Son of infamous Rosenbergs tries to honor their memory

SPRINGFIELD, Mass. — Eight years ago, Springfield attorney Robert Meeropol established in his late parents' name a charitable fund to benefit children. Given the fact that Meeropol is the son of Ethel and Julius Rosenberg, the Rosenberg Fund for Children has attracted more than its share of attention.

Full-time executive director of the RFC, the 51-year-old Meeropol has tackled the task of securing $1 million for the fund and for the children of political activists who are its beneficiaries. He's worked with a passion and tenacity some might say are reminiscent of his parents in their refusal to recant in the face of espionage charges and death sentences four-plus decades ago.

Indeed, 1998 marks another anniversary for Meeropol and his brother Michael, 55, who also lives in western Massachusetts. Forty-five years ago, on June 19, 1953, Ethel and Julius Rosenberg were electrocuted in an upstate New York prison, having been found guilty of conspiring to turn over to the Soviet Union the secret of the atomic bomb.

The execution did not end the uproar over the case. While then FBI director J. Edgar Hoover accused the pair of "the crime of the century," their defenders insist to this day the two were not guilty. As an example, a group calling itself the National Committee to Reopen the Rosenberg Case met in New York in June to commemorate the "martyrdom" of the Rosenbergs.

On the 45th anniversary of the execution this year, Robert and Michael Meeropol, citing FBI and other agency documents that have come to light since their parents were executed, issued a statement calling on the government to "acknowledge that our parents' execution was not justified and admit that our parents were executed for a crime the government knew they did not commit."

Robert was 3, his brother 7 when their parents were arrested and frightened relatives deposited the two boys in a New York City shelter. The lawyer defending Ethel and Julius Rosenberg introduced the children to a couple he knew, Abel and Anne Meeropol. The boys were taken in by the Meeropols in 1954 and eventually became their legally adopted sons.

Though raised in what he characterizes as a "secular" Jewish environment, Robert Meeropol observed the holidays with his adoptive family and had a bar mitzvah.

After attending the University of Michigan and getting married, Meeropol returned to the Northeast where he and his wife could "continue the revolution…change the world."

In the early 1970s, the couple moved to Springfield, where Michael Meeropol had accepted a teaching position at Western New England College. Halfway through his doctorate in anthropology, Robert joined his brother on the faculty.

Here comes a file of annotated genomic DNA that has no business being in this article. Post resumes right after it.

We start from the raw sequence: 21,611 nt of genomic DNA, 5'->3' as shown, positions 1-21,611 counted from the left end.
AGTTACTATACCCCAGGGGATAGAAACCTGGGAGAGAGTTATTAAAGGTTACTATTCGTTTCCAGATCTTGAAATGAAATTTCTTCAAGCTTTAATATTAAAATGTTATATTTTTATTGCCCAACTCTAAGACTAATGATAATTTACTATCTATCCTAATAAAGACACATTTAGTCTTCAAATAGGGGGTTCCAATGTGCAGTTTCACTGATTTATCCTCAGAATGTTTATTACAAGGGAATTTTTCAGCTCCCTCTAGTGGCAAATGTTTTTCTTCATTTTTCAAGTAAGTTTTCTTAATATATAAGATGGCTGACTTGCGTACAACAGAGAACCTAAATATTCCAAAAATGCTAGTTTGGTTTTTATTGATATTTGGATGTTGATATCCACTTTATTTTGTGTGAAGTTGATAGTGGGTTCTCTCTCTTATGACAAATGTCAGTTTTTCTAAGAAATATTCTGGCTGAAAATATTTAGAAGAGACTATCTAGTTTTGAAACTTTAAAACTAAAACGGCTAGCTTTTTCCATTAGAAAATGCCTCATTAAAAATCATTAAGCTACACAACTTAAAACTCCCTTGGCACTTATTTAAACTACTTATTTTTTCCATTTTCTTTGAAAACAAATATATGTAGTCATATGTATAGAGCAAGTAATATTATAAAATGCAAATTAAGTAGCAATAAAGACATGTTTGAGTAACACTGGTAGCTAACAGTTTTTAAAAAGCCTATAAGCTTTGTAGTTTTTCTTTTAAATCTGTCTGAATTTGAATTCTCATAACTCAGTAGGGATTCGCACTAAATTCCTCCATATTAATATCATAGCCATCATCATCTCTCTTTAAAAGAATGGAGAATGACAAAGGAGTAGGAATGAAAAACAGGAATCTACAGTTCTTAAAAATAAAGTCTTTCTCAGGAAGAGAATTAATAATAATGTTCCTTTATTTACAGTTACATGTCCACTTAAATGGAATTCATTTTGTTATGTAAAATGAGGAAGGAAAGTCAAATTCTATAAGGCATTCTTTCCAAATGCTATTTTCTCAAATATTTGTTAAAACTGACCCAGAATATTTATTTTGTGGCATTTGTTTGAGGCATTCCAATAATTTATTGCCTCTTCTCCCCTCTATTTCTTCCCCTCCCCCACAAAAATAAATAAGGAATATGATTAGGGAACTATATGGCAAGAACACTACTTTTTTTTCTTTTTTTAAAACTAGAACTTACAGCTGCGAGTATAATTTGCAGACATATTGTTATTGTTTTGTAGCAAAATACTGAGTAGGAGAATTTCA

But in the same way their parents' case profoundly influenced their young lives, so, too, would another legal case change the course of their adult lives.

In September 1972, Doubleday published "The Implosion Conspiracy," New York attorney Louis Nizer's account of the Rosenberg case. Its contents so troubled the Meeropol brothers that they filed a lawsuit against him in a Springfield court. Identified in court documents as the Rosenbergs' sons, they were forced, as Robert recalled, to go "public."

The reopening of the case would signal an end to Meeropol's career as an anthropologist because, he explained, he discovered he was adept at business-related activities such as raising money to support their effort to exonerate their parents. He went to law school, concentrating on business and tax law.

But a law practice in a Springfield firm left Meeropol feeling like "a fish out of water," as he puts it. In 1990, at age 43, with college expenses for his two daughters looming, he withdrew from the firm and "got back in touch with what I wanted to do."

Meeropol started the Rosenberg Fund for Children, which he describes as a source of support "for the educational and emotional needs of children whose parents have been harassed, injured, jailed, fired or killed in the course of their progressive activities."

Meeropol regards the fund as "a kind of progressive social insurance," covering the cost of school, summer camp, programs in the arts or sports, travel and other activities that he sees enriching a youngster's life beyond the basic needs of food and shelter.

To date, the RFC has awarded a total of $350,000. The goal is to raise $1 million in its first 10 years and to distribute $100,000 in grants to 100 children every year. Meeropol reported this month that about $900,000 had been donated and that "by early '99, we will achieve our goal."

To underscore his point about helping the community, he shared the message of his parents' last letter to their young sons 45 years ago:

"They said they died secure in the knowledge that others would carry on after them. I take that to mean that others would carry on the struggles that they couldn't…and that others will carry on after me."